The Mystery of the Rufus Stone

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CHRISTINE MILLER tries to unravel the mystery of the death, and possible murder of King William II, whose spirit is still said to be unable to rest. 

The Rufus Stone, a memorial to King William II, in New Forest
The Rufus Stone, a memorial to King William II, in New Forest

King William II aka William Rufus

The Rufus Stone is situated near Minstead in the area of New Forest, South England. The stone is said to mark the spot where the favourite son of William the Conqueror (or William the Bastard as he was locally known) died following being hit by an arrow in 1100 CE. 

King William II was also known as William Rufus allegedly due to his ruddy complexion and flaming red hair, and he was initially a comparatively popular monarch, but fast became a disliked figure after displaying an amount of tyrannical rule. 

The king had an obsessive love of hunting and New Forest was the favoured location for his beloved blood sport.  

It was also here that he met with his untimely fate.

The Death of The King – Accident or Design?

In August 1100, William was part of a hunting party at New Forest, where at some point during the hunt he ended up alone in the company of Sir Walter Tyrell. The official version of events is that Tyrell took aim at a stag but his arrow ricocheted off a tree and hit William “on the breast of which he instantly died.” 

There is some conjecture as to whether this story is in fact true, with many hypothesizing that Tyrell deliberately hit William and caused his death under the orders of William’s younger sibling Henry, who, following the death of his brother, travelled quickly to become king before anyone could contest it. 

Whether he meant to or not, the fact remained that Tyrell had indeed very much caused the king’s death. Terrified of repercussions, he fled the scene (not before quickly washing the blood from his hands at nearby Ocknell Pond), and speedily travelling to France – although he needn’t have rushed as no one was too concerned with the king’s death, but it was probably best to be safe. 

William’s body was found by a man who placed it on his cart and took it to Winchester, where the king was giving a swift and simple funeral at the cathedral. The cart was said to have bounced and jerked so violently along the rough terrain that a trail of blood from William’s body marked the entire journey to Winchester.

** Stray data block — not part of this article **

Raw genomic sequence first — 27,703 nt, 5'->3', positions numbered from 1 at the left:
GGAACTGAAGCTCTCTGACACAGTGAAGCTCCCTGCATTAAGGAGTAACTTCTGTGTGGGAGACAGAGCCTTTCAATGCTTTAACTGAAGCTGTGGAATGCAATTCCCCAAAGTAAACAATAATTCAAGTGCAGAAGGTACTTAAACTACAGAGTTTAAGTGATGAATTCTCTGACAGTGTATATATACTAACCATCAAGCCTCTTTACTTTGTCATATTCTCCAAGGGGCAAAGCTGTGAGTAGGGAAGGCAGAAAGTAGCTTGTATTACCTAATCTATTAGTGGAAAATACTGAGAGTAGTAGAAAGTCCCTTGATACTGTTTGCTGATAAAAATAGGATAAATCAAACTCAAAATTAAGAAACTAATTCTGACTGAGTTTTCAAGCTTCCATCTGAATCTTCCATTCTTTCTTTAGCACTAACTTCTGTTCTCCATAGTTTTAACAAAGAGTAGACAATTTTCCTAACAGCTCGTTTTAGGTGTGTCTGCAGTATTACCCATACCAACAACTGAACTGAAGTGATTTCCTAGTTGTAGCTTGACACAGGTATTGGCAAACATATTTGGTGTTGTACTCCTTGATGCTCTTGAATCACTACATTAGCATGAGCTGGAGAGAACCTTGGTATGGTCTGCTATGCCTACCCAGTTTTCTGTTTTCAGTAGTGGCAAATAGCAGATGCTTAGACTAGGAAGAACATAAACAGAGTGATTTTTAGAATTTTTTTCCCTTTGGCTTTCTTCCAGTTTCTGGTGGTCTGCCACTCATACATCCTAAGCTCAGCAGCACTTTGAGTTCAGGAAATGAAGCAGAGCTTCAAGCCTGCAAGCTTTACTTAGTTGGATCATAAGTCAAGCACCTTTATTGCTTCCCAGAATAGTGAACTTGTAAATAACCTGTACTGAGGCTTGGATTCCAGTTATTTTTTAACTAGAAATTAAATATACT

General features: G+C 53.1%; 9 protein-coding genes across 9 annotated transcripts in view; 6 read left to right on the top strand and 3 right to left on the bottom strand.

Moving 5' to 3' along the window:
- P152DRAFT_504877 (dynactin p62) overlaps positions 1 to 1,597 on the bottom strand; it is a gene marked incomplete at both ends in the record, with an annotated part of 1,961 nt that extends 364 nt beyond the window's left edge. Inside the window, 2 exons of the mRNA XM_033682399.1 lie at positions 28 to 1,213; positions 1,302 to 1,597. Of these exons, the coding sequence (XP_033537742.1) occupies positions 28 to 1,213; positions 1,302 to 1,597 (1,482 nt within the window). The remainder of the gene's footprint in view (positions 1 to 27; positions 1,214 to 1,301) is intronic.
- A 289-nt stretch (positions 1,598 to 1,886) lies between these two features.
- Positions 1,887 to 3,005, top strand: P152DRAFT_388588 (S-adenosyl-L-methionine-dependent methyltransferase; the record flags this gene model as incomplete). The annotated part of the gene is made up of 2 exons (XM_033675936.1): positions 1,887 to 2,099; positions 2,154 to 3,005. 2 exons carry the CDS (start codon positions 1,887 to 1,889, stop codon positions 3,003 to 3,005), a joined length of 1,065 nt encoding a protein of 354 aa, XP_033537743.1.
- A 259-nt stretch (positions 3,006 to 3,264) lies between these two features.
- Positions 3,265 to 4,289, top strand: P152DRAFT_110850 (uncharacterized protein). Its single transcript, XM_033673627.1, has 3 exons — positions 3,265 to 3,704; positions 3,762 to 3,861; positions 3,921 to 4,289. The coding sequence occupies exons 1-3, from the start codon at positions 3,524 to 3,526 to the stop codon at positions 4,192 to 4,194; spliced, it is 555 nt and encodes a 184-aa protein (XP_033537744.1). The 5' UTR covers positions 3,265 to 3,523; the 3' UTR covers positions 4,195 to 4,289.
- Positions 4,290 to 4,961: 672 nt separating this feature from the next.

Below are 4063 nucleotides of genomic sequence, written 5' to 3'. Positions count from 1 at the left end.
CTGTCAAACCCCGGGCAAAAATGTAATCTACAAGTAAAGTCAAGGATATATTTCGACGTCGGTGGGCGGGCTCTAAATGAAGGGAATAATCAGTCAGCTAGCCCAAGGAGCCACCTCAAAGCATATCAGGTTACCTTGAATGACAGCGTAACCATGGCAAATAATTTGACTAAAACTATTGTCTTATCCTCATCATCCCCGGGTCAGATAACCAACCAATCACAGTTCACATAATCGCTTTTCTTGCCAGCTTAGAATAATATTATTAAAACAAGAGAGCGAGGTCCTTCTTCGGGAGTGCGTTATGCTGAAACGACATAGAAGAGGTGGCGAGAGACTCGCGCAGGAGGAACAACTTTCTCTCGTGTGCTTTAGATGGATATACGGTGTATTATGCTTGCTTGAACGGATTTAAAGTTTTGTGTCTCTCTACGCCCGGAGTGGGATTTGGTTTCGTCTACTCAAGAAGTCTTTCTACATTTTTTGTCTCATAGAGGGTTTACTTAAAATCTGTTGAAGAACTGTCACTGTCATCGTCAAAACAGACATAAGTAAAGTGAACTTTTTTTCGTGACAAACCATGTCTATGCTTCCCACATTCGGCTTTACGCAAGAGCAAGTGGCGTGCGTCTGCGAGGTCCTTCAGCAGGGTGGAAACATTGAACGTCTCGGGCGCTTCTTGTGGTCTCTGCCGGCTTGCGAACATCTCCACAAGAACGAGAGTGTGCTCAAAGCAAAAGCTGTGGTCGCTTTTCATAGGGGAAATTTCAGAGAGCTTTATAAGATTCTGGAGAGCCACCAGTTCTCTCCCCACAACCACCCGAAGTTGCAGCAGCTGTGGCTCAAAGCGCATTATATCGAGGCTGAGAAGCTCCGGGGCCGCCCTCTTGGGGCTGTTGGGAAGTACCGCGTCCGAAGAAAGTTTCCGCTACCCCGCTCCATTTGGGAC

The Rufus Stone’s Location and Inscription

The Rufus Stone was erected in the late 18th century to commemorate the fallen king, allegedly at the location where, some centuries previously, Charles II was told that William had perished. However, most historians share a consensus that the incident occurred on the Beaulieu Estate, some miles away from where the memorial stone is located. 

The full inscription of the stone reads:

“Here stood the oak tree, on which an arrow shot by Sir Walter Tyrrell at a stag, glanced and struck King William the Second, surnamed Rufus, on the breast, of which he instantly died, on the second day of August, anno 1100.

“King William the Second, surnamed Rufus being slain, as before related, was laid in a cart, belonging to one Purkis, and drawn from hence, to Winchester, and buried in the Cathedral Church of that city.

“That the spot where an event so memorable might not hereafter be forgotten, the enclosed stone was set up by John Lord Delaware who had seen the tree growing in this place. This stone having been much mutilated, and the inscriptions on each of its three sides defaced. This more durable memorial with the original inscriptions was erected in the year 1841, by WM Sturges Bourne, Warden.”

Curses, Omens and Hauntings

There alleges that a curse was put on William the Conqueror for his cruel practices of seizing land and settlements by force; there were a few other victims of the forest as Rufus’ niece and older brother had both died in the vicinity, so perhaps the curse ran through the family. 

William’s spirit is said to follow his blood trail and walk the journey that his body made to Winchester, and that he is doomed to repeat the journey, over and over again, for all of eternity. 

Ocknell Pond, where Tyrell washed his hands of the king’s blood is said to turn red on every anniversary of the death of William II. 

As well as this, within the New Forest and close to the Rufus stone there is said to be a black dog (similar to the infamous Black Shuck) known by some as “Tyrell’s Hound”, who is an omen of death to any who have the misfortune to witness the snarling beast.

Have you visited the Rufus Stone? Let us know in the comments section below. 

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